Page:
Role of ATP-sensitive potassium channels in coronary microvascular autoregulatory responses.
The purpose of the present study was to test the hypothesis that ATP-sensitive potassium channels mediate autoregulatory vasodilatation of coronary arterioles in vivo. Experiments were performed in 23 open-chest anesthetized dogs. Coronary arterial microvascular diameters were directly measured with fluorescence microangiography using an intravital microscope and stroboscopic epi-illumination synchronized to the cardiac cycle. A mild coronary stenosis (perfusion pressure = 60 mm Hg), a critical coronary stenosis (perfusion pressure = 40 mm Hg), and complete coronary artery occlusion were produced with an occluder around the left anterior descending coronary artery in the presence or absence of glibenclamide (10(-5) M, topically), which inhibits ATP-sensitive potassium channels, or of vehicle. During topical application of vehicle (0.01% dimethyl sulfoxide), there was dilatation of small (less than 100 microns diameter) arterioles during reductions in perfusion pressure (percent change in diameter: 6.7 +/- 1.5%, 11.7 +/- 3.5%, and 10.4 +/- 5.1% during mild stenosis, critical stenosis, and complete occlusion, respectively). In the presence of glibenclamide, arteriolar dilatations during coronary stenoses and occlusions were abolished. Glibenclamide did not affect responses of arterioles greater than 100 microns. Glibenclamide did not alter microvascular responses to nitroprusside. These data suggest that ATP-sensitive potassium channels play an important role in determining the coronary microvascular response to reductions in perfusion pressure.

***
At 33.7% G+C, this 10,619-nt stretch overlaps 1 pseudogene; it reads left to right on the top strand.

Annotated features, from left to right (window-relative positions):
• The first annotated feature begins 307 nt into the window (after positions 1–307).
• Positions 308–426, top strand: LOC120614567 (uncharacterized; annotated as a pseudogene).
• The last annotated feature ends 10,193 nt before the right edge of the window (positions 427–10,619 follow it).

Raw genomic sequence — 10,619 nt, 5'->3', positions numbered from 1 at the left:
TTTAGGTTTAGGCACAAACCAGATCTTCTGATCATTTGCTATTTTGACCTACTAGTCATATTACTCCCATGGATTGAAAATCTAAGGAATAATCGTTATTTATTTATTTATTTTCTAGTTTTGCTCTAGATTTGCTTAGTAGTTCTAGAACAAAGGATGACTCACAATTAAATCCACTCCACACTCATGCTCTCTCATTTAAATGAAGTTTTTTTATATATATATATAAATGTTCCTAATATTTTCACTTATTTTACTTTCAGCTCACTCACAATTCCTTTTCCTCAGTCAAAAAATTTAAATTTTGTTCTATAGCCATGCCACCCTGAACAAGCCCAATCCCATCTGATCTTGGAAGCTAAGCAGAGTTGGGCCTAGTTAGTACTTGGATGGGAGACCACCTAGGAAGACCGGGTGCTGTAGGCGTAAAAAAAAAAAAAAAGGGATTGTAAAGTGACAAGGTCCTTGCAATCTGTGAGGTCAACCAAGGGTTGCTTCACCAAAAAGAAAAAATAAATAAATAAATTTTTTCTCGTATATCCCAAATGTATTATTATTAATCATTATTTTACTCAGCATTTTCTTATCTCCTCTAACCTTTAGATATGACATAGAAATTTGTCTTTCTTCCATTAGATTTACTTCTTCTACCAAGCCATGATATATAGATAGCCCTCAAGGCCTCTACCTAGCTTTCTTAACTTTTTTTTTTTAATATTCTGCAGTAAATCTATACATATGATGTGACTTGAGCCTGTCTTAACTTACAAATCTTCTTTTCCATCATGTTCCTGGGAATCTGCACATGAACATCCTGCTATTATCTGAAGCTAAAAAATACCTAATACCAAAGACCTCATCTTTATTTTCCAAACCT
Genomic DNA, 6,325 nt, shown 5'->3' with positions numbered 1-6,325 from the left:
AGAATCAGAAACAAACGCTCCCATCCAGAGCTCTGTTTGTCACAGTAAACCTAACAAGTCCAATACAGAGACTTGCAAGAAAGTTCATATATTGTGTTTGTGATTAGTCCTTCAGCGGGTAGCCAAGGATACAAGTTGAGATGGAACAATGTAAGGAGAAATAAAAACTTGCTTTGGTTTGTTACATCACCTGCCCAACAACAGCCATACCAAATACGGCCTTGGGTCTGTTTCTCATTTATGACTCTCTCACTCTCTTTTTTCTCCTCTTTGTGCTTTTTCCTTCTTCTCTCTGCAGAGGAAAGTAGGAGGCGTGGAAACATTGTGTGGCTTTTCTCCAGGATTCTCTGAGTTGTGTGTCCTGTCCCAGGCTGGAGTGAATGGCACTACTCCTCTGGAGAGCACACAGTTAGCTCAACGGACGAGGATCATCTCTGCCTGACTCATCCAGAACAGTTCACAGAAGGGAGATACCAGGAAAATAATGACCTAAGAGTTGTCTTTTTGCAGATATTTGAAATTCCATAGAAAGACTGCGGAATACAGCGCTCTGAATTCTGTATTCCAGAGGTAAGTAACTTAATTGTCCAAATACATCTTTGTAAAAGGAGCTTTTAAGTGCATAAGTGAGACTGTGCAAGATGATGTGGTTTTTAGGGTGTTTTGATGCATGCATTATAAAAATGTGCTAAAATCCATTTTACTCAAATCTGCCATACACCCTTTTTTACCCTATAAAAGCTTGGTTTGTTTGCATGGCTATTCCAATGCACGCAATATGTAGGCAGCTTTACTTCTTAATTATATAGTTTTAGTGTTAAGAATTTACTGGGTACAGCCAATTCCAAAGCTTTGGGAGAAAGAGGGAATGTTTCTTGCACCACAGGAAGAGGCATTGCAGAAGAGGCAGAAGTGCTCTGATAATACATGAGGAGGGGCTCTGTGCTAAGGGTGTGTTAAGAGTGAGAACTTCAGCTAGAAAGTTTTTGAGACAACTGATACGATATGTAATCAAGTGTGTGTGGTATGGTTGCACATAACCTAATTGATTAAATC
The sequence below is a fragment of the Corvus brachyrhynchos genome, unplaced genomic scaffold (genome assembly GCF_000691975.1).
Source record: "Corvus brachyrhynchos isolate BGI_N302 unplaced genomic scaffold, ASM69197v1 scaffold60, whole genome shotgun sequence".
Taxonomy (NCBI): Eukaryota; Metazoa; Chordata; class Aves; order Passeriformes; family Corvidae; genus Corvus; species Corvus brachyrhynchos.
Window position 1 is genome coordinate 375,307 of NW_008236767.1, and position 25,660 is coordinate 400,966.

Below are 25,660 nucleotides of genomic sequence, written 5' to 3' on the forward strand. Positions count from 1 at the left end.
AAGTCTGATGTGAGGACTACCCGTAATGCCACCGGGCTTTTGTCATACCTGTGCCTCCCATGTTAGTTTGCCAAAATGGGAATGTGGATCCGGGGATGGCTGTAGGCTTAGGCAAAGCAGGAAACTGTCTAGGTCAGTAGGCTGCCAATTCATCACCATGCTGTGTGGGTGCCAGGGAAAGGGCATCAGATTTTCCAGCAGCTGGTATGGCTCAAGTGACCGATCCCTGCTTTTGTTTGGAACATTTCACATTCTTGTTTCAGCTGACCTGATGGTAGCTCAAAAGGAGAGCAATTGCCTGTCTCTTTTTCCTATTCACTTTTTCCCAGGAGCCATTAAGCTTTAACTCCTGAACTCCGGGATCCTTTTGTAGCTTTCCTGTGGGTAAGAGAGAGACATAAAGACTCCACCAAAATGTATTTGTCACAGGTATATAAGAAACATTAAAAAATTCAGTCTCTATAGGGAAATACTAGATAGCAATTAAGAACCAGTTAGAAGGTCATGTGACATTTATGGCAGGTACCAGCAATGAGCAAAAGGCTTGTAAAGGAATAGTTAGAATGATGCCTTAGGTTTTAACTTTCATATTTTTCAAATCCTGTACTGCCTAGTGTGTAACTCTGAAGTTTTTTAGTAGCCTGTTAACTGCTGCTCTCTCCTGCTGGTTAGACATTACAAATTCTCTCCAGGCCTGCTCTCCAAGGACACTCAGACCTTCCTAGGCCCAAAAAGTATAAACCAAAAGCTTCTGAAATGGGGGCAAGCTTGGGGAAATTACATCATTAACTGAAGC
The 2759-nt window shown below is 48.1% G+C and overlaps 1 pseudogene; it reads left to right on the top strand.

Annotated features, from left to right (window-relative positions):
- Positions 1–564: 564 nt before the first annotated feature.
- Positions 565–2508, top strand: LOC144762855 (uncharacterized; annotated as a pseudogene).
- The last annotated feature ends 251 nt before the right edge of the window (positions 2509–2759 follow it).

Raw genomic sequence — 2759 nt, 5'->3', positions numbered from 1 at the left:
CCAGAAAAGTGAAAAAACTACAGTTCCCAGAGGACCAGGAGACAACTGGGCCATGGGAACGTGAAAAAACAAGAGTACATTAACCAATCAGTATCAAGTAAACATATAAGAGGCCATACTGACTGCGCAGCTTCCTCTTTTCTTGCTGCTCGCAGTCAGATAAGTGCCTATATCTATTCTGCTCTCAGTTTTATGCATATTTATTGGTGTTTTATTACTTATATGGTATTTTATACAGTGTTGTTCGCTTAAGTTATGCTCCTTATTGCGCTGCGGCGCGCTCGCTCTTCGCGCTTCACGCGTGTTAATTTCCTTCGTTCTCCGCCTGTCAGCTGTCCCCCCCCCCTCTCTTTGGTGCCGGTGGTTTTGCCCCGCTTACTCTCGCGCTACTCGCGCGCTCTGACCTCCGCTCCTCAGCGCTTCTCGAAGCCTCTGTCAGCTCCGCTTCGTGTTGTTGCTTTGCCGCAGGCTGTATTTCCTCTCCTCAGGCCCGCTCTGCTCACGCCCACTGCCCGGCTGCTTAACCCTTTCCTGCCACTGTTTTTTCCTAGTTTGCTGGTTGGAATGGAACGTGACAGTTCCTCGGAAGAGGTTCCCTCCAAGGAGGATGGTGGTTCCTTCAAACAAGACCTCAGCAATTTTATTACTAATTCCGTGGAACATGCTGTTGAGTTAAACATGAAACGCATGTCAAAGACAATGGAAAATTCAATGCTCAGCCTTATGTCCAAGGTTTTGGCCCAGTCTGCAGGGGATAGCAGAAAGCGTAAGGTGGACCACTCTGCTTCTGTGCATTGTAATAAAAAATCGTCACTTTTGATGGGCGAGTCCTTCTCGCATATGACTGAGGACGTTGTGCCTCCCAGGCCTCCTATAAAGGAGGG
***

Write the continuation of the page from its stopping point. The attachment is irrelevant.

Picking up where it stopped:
- Copyright © 1991 by American Heart Association